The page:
I remember having, in the late 1980s, an old PC with a monochrome monitor, amber on black, that was hooked up to the Internet through Prodigy. I was on the Internet, but I had no idea what the Internet was. All I knew was that I could now get near-realtime updates on the score of Mets games.
Back in November, the Washington Post’s tech page posted the text of an article from the newspaper covering the Internet in 1988, right about the time I was messing around on Prodigy: “Here’s how The Post covered the ‘grand social experiment’ of the Internet in 1988.” It’s a fascinating portal into what feels like another world, sort of. I usually think of the modern Internet experience first taking shape with the World Wide Web in the early and mid-90s. Reading this article, I was struck by how early many of the contours of the web as we know it, and the language we use to describe, began to appear. To be sure, there are also striking discontinuities, but the Internet in 1988 — before AOL, WWW, the dot-com bubble, Web 2.0, social, mobile, and all that — exhibited characteristics that will be readily recognizable.
Consider the early example of “crowd-sourcing” or collective intelligence with which the author opens the article:
Kreisel was looking for an efficient way to paint patterns inside computer-drawn shapes. Paul Heckbert, a graduate student in California, did not know Kreisel, but he had a pretty good piece of code, or computer programming, to do the job. He dispatched it to Kreisel’s machine, and seconds later the New Yorker’s problem was solved.
Of course, the snake was already in the garden. The article is, in fact, occasioned by “a rogue program, known as a ‘virus,'” designed by a student at Cornell that “did not destroy any data but clogged computers and wasted millions of dollars’ worth of skilled labor and computer time.”
The virus, we’re told, “frightens many network visionaries, who dream of a ‘worldnet’ with ever more extensive connections and ever fewer barriers to the exchange of knowledge.” (Cyber-utopianism? Check. Of course, the roots of cyber-utopianism go back further still than 1988.) According to a Harvard astrophysicist, the Internet is a “community far more than a network of computers and cables.” “When your neighbors become paranoid of one another,” he added, “they no longer cooperate, they no longer share things with each other. It takes only a very, very few vandals to … destroy the trust that glues our community together.”
The scale clearly appeared massive, but today it seems quaint: “Together the news groups produce about 4 million characters of new material a day, the equivalent of about five average books.” But don’t worry about trying to keep up with it all, “90 percent of it is complete and utter trash,” at least as far as that astrophysicist was concerned. Hard to imagine that he was far off the mark (or that the ratio has shifted too much in the ensuing years).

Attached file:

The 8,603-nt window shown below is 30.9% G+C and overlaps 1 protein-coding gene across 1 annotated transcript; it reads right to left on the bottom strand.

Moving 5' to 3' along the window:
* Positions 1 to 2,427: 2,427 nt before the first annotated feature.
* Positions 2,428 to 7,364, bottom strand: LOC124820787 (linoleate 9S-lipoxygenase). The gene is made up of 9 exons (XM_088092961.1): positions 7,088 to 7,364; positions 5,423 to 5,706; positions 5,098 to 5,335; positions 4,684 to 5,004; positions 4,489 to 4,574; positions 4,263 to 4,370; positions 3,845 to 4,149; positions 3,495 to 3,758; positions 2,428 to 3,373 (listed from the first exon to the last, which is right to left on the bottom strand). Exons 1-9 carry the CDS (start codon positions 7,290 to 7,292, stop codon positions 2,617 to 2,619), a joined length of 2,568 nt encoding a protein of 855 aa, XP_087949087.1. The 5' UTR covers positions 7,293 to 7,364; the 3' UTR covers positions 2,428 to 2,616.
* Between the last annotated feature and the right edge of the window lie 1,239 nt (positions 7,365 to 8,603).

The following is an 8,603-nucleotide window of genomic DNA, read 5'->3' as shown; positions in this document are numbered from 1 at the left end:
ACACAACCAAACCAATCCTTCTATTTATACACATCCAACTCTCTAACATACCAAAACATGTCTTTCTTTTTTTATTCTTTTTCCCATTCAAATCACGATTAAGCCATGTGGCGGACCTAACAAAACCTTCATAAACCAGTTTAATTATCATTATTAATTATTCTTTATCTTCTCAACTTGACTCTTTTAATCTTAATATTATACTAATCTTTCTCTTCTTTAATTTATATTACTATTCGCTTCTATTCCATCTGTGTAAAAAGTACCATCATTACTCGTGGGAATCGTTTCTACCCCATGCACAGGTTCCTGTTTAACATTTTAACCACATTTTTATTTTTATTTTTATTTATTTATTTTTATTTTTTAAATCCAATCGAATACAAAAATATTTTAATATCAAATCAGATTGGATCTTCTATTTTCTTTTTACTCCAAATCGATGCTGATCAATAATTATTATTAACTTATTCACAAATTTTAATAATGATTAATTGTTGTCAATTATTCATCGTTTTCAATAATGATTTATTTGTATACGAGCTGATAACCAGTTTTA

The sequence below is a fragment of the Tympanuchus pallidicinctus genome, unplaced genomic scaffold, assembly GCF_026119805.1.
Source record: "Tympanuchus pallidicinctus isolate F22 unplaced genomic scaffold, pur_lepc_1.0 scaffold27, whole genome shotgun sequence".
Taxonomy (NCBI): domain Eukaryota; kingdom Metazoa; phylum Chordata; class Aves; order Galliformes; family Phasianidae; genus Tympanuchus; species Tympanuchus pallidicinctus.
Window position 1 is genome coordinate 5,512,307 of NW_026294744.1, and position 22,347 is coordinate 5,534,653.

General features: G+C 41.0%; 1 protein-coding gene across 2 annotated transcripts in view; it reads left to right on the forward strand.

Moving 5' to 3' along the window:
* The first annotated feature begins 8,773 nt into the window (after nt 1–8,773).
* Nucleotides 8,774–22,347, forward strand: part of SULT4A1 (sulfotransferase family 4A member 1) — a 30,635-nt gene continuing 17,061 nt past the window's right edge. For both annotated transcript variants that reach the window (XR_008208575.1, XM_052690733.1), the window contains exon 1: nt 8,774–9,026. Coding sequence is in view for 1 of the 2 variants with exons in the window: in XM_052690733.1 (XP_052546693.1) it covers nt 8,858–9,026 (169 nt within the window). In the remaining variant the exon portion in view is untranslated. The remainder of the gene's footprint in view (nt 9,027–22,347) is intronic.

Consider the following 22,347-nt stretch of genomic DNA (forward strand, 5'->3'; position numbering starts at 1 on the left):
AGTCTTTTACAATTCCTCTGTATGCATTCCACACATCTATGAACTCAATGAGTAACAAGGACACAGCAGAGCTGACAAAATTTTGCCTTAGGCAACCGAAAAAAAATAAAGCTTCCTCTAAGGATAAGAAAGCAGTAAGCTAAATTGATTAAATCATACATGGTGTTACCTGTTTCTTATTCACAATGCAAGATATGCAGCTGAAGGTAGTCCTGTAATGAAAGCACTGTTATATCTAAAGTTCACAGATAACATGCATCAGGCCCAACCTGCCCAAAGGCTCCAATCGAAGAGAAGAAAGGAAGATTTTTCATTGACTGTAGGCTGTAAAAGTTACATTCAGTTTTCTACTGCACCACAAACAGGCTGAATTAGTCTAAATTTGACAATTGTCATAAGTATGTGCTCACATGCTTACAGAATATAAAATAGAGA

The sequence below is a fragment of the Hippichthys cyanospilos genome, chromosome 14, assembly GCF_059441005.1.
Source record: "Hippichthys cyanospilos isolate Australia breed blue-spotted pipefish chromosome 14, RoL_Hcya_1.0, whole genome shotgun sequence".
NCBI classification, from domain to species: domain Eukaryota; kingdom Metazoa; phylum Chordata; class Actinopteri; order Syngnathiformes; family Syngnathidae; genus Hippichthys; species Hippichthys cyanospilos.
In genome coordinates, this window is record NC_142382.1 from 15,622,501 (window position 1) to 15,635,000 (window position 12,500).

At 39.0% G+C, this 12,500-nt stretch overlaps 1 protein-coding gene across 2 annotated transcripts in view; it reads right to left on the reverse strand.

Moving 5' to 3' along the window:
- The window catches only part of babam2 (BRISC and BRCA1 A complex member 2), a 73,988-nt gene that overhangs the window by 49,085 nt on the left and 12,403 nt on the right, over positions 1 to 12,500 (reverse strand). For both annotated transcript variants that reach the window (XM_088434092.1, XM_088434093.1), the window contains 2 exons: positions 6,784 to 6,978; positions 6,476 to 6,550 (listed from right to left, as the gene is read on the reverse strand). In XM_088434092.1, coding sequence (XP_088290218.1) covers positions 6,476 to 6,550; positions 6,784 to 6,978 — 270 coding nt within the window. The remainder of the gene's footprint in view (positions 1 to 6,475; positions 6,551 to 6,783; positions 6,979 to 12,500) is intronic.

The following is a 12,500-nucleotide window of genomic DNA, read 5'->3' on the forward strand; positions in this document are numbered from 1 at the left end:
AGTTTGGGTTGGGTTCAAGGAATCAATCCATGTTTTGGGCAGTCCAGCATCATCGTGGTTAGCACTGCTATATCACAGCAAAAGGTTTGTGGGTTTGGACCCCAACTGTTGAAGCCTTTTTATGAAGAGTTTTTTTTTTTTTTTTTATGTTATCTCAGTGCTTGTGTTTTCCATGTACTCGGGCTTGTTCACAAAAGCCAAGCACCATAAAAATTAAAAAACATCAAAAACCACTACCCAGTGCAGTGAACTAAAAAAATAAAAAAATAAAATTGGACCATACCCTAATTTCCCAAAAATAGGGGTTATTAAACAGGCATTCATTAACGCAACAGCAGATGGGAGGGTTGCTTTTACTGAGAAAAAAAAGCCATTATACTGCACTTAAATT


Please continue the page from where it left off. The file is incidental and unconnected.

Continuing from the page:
At the time, “thousands of men and women in 17 countries swap recipes and woodworking tips, debate politics, religion and antique cars, form friendships and even fall in love.” Honestly, that’s not a bad sample of the sorts of things we’re still doing on the Internet. In part, this is because it is not a bad sample of what human beings do generally, so it’s what we end up doing in whatever social spaces we end up creating with our tools.
And when human beings find themselves interacting in new contexts created by new communication technologies, there are bound to be what we might kindly call “issues” while norms and conventions adapt to account for the new techno-social configuration. So already in 1988, we read that the Internet “has evolved its own language, social norms and “netiquette.'” More than twenty years hence, that project is still ongoing.
The author focused chiefly on the tone of discourse on Internet forums and, rightly I think, attributed its volatility to the characteristics of the medium:
Wouk’s riposte is a good example of why arguments sometimes intensify into bitter feuds known as flame wars, after the tendency of one character in Marvel Comics’ Fantastic Four to burst into flames (“Flame on!” he shouts) when he is angry. Is Wouk truly angry or just having a good time? Because the written word conveys no tone of voice, it isn’t always easy to tell.
“In a normal social setting,” said Chuq von Rospach of Sun Microsystems, “chances are the two of them would have a giggle over it and it would go away. On a network it tends to escalate. The feedback mechanisms that tell you to back off, or tell you that this person’s joking, aren’t there. The words are basically lifeless.”
Not only would I have failed to guess that flame wars was already in use in 1988, I had no idea of its etymology. But the author doesn’t use emoticon when describing their use: “True net-heads sometimes resort to punctuation cartoons to get around the absence of inflection. They may append a :-) if they are making a joke (turn your head to the left) or use :-( for an ersatz frown.”
“Net-heads” appears not to have caught on, but what the author calls “punctuation cartoons” certainly have. (What we now call emoticons, by the way, first appeared in the late 19th century.)
Finally, lest the Internet of 1988 appear all to familiar, here’s one glaring point of discontinuity on which to close: “The one unbending rule is that thou shalt not post commercial announcements. It isn’t written anywhere, but heaven help the user who tries to broadcast an advertisement.”
And for good measure, here’s another snippet of the not-too-distant past (1994) that nonetheless manages to feel as if it were ages ago. “Allison, can you explain what Internet is?”